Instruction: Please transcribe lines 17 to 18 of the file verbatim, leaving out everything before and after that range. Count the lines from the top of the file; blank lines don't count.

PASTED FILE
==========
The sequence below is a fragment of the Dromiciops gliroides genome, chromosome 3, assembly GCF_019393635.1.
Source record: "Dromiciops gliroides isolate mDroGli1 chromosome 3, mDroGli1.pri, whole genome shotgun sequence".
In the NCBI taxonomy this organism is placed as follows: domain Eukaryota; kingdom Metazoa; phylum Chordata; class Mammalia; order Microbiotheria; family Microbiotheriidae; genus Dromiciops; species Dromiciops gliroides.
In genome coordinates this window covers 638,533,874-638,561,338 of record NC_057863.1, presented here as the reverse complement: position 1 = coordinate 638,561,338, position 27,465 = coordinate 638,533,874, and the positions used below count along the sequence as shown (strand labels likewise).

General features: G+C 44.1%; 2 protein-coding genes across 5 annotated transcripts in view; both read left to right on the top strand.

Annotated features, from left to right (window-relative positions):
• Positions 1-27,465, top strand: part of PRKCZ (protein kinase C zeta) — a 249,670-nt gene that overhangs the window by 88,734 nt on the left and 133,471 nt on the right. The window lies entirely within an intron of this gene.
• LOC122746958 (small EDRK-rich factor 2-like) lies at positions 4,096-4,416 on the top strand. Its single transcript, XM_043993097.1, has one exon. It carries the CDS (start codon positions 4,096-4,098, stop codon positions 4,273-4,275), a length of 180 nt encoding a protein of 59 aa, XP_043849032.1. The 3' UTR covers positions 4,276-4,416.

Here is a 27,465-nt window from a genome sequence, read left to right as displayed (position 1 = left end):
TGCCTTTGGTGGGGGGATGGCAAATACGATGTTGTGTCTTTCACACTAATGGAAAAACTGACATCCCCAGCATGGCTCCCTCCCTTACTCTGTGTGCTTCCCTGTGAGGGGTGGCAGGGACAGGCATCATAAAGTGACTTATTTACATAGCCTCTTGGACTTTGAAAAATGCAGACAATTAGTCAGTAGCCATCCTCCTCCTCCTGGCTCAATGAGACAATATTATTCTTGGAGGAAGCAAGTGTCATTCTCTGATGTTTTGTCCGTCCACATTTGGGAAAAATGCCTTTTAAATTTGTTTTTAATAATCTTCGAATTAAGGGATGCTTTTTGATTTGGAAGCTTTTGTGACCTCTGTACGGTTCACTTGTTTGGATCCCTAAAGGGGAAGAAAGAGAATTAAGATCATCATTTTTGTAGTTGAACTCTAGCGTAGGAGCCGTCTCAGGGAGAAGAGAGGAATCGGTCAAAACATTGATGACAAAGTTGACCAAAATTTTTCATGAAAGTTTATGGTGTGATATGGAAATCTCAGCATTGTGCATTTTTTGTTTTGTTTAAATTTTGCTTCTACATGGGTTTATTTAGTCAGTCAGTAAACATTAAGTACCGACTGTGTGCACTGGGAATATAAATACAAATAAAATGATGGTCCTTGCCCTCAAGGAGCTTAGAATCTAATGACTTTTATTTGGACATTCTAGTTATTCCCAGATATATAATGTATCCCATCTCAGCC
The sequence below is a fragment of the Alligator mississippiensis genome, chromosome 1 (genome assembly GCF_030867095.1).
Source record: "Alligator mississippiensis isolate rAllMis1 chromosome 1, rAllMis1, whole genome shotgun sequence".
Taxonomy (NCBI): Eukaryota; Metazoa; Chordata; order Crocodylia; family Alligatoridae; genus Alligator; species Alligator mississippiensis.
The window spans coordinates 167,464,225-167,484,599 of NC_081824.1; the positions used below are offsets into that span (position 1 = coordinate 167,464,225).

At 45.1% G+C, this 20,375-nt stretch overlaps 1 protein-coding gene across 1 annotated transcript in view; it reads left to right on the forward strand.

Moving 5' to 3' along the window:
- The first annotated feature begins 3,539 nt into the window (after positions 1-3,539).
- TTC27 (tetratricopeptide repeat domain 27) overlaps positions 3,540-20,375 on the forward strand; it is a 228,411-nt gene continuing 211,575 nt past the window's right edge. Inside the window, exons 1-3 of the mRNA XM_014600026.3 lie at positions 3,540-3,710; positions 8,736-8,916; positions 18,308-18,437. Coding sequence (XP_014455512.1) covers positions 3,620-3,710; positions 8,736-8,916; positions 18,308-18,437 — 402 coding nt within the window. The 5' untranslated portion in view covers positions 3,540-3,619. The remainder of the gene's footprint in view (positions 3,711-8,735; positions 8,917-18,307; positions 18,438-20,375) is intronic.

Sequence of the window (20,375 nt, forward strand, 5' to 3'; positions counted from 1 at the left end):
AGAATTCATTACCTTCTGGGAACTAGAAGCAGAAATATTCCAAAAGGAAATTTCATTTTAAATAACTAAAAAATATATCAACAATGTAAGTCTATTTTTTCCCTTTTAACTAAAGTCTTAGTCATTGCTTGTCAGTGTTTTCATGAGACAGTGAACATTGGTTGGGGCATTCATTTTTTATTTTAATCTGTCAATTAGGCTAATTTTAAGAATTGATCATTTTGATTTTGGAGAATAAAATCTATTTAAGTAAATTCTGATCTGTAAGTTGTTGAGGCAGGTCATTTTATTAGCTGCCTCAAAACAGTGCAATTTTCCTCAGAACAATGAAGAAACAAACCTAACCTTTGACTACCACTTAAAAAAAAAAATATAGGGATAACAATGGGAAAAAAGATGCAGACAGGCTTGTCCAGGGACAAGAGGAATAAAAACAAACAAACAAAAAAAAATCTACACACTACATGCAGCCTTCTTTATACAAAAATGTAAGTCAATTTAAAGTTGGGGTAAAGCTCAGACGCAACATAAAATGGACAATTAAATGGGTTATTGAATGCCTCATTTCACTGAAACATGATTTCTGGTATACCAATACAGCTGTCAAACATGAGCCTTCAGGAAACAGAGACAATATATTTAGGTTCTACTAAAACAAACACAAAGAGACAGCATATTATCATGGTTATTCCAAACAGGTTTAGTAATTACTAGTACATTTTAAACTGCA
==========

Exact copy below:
- The first annotated feature begins 3,539 nt into the window (after positions 1-3,539).
- TTC27 (tetratricopeptide repeat domain 27) overlaps positions 3,540-20,375 on the forward strand; it is a 228,411-nt gene continuing 211,575 nt past the window's right edge. Inside the window, exons 1-3 of the mRNA XM_014600026.3 lie at positions 3,540-3,710; positions 8,736-8,916; positions 18,308-18,437. Coding sequence (XP_014455512.1) covers positions 3,620-3,710; positions 8,736-8,916; positions 18,308-18,437 — 402 coding nt within the window. The 5' untranslated portion in view covers positions 3,540-3,619. The remainder of the gene's footprint in view (positions 3,711-8,735; positions 8,917-18,307; positions 18,438-20,375) is intronic.